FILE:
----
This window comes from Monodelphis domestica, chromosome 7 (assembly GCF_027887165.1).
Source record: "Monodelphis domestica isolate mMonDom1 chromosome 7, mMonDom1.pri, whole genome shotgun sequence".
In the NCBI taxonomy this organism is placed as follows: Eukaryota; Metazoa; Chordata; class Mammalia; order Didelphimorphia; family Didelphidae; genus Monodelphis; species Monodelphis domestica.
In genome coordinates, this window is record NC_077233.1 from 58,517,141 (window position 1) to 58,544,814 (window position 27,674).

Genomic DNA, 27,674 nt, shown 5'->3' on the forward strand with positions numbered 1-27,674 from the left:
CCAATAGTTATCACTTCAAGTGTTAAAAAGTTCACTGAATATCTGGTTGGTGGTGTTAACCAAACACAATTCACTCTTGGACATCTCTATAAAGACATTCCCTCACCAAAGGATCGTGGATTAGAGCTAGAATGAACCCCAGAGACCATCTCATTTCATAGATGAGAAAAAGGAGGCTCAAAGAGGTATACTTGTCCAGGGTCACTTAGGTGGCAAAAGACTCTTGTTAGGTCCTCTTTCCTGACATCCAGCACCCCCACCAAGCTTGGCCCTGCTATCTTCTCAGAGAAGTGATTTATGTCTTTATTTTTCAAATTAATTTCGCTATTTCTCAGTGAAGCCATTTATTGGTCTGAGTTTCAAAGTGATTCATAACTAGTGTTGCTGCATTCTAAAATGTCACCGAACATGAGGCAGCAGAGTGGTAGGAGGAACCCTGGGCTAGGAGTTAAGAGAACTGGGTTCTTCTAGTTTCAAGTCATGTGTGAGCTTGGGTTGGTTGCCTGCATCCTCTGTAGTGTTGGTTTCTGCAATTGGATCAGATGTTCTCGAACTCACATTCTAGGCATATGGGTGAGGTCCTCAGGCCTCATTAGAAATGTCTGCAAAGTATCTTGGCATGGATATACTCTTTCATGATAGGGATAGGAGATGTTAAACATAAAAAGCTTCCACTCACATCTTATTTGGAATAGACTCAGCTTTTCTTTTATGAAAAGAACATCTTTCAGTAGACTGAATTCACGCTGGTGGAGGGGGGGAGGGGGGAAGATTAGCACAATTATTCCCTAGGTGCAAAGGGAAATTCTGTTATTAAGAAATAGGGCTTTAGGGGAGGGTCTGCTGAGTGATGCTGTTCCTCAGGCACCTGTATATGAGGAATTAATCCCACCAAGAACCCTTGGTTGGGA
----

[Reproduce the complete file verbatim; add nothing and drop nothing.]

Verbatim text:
This window comes from Monodelphis domestica, chromosome 7 (assembly GCF_027887165.1).
Source record: "Monodelphis domestica isolate mMonDom1 chromosome 7, mMonDom1.pri, whole genome shotgun sequence".
In the NCBI taxonomy this organism is placed as follows: Eukaryota; Metazoa; Chordata; class Mammalia; order Didelphimorphia; family Didelphidae; genus Monodelphis; species Monodelphis domestica.
In genome coordinates, this window is record NC_077233.1 from 58,517,141 (window position 1) to 58,544,814 (window position 27,674).

Genomic DNA, 27,674 nt, shown 5'->3' on the forward strand with positions numbered 1-27,674 from the left:
CCAATAGTTATCACTTCAAGTGTTAAAAAGTTCACTGAATATCTGGTTGGTGGTGTTAACCAAACACAATTCACTCTTGGACATCTCTATAAAGACATTCCCTCACCAAAGGATCGTGGATTAGAGCTAGAATGAACCCCAGAGACCATCTCATTTCATAGATGAGAAAAAGGAGGCTCAAAGAGGTATACTTGTCCAGGGTCACTTAGGTGGCAAAAGACTCTTGTTAGGTCCTCTTTCCTGACATCCAGCACCCCCACCAAGCTTGGCCCTGCTATCTTCTCAGAGAAGTGATTTATGTCTTTATTTTTCAAATTAATTTCGCTATTTCTCAGTGAAGCCATTTATTGGTCTGAGTTTCAAAGTGATTCATAACTAGTGTTGCTGCATTCTAAAATGTCACCGAACATGAGGCAGCAGAGTGGTAGGAGGAACCCTGGGCTAGGAGTTAAGAGAACTGGGTTCTTCTAGTTTCAAGTCATGTGTGAGCTTGGGTTGGTTGCCTGCATCCTCTGTAGTGTTGGTTTCTGCAATTGGATCAGATGTTCTCGAACTCACATTCTAGGCATATGGGTGAGGTCCTCAGGCCTCATTAGAAATGTCTGCAAAGTATCTTGGCATGGATATACTCTTTCATGATAGGGATAGGAGATGTTAAACATAAAAAGCTTCCACTCACATCTTATTTGGAATAGACTCAGCTTTTCTTTTATGAAAAGAACATCTTTCAGTAGACTGAATTCACGCTGGTGGAGGGGGGGAGGGGGGAAGATTAGCACAATTATTCCCTAGGTGCAAAGGGAAATTCTGTTATTAAGAAATAGGGCTTTAGGGGAGGGTCTGCTGAGTGATGCTGTTCCTCAGGCACCTGTATATGAGGAATTAATCCCACCAAGAACCCTTGGTTGGGA